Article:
Subtle Spotlighting: Ingo Maurer’s Radarrr Floor Lamp
I've always been a bit spooked by the concept of radar. This is not only because I've got sort of a paranoid complex about the propensities of an unspecified "They" to keep tabs on my goings and doings, but also because my personal iconography for radar involves a behemoth contraption of glass and steel somewhere in the netherlands of the Nevada desert, rotating monotonously with malevolent purpose. Designer Ingo Maurer is doing his best to temper my fears.
Radarrr Floor Lamp. Designed by Ingo Maurer and Tobias Reischle.
His Radarrr Floor Lamp-developed in collaboration with Tobias Reischle-shares the same parabolic profile of those tremendous transmitters of electromagnetic information, though it's perched atop a rather thinnish tripod of steel legs and, rather than containing the "resistive and sometimes magnetic substances" that actual radar antennae are made of, Radarrr's surface is studded with rectangles of aluminum facets. All the better to disperse the light emitted from Radarrr's facing panel of LEDs.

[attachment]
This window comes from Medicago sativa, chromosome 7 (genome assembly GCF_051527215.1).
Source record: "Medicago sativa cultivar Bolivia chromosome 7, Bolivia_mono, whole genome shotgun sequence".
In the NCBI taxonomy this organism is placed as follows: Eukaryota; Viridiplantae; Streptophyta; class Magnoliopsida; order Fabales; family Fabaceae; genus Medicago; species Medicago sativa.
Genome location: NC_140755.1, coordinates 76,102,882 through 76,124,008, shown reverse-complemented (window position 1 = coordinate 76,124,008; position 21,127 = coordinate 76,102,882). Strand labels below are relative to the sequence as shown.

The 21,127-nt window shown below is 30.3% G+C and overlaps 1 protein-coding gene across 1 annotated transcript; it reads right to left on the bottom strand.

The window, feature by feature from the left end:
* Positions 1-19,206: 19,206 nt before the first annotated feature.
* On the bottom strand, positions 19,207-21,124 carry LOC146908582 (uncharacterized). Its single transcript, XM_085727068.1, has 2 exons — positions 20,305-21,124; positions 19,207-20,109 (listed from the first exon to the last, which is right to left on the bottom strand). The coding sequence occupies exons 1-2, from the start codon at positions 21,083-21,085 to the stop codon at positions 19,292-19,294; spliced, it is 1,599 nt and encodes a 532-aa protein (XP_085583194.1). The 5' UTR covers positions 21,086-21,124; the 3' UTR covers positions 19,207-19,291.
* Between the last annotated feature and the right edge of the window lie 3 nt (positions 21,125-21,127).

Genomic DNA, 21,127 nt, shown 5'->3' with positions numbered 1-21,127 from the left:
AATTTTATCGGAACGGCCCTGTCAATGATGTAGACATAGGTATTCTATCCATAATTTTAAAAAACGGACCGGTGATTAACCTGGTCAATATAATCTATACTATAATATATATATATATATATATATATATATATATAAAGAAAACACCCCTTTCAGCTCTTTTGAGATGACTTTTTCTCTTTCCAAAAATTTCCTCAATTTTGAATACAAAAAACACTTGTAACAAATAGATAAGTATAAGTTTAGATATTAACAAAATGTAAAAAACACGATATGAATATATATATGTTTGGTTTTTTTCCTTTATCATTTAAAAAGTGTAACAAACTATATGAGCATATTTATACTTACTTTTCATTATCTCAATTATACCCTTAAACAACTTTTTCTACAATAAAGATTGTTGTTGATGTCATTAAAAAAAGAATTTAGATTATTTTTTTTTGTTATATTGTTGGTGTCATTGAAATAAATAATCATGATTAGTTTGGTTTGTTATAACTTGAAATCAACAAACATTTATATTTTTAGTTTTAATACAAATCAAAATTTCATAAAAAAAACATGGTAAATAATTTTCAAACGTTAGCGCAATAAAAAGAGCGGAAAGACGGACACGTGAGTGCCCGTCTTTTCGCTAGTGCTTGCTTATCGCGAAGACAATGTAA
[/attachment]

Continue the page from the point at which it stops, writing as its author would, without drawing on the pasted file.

Radarrr is highly functional and energy efficient, and definitely not as ominous as its gigantic government-owned brethren. The strategy of reflecting a highly-concentrated beam of compact LEDs results in a rather savvy re-distribution of precious light, creating an effect of dispersal that's midway between ambient light and spotlighting. Thus, Radarrr has a bit of a dual nature. It's perfect for washing walls with soft focused light, yet it also illuminates the darkened atmosphere directly above, beneath, and in front of its faceted reflective panel. And it sports an acanthoid cooling element on the backside of the light source, a feature that, in addition to providing a valuable service, gives Radarrr some extra-worldy textural interest.
Radarrr is constructed of steel and aluminum. Its bank of LEDs produce 26 warm white watts, and its ball-joint hinge allows easy adjustment of the radar screen to transmit light exactly where you want it.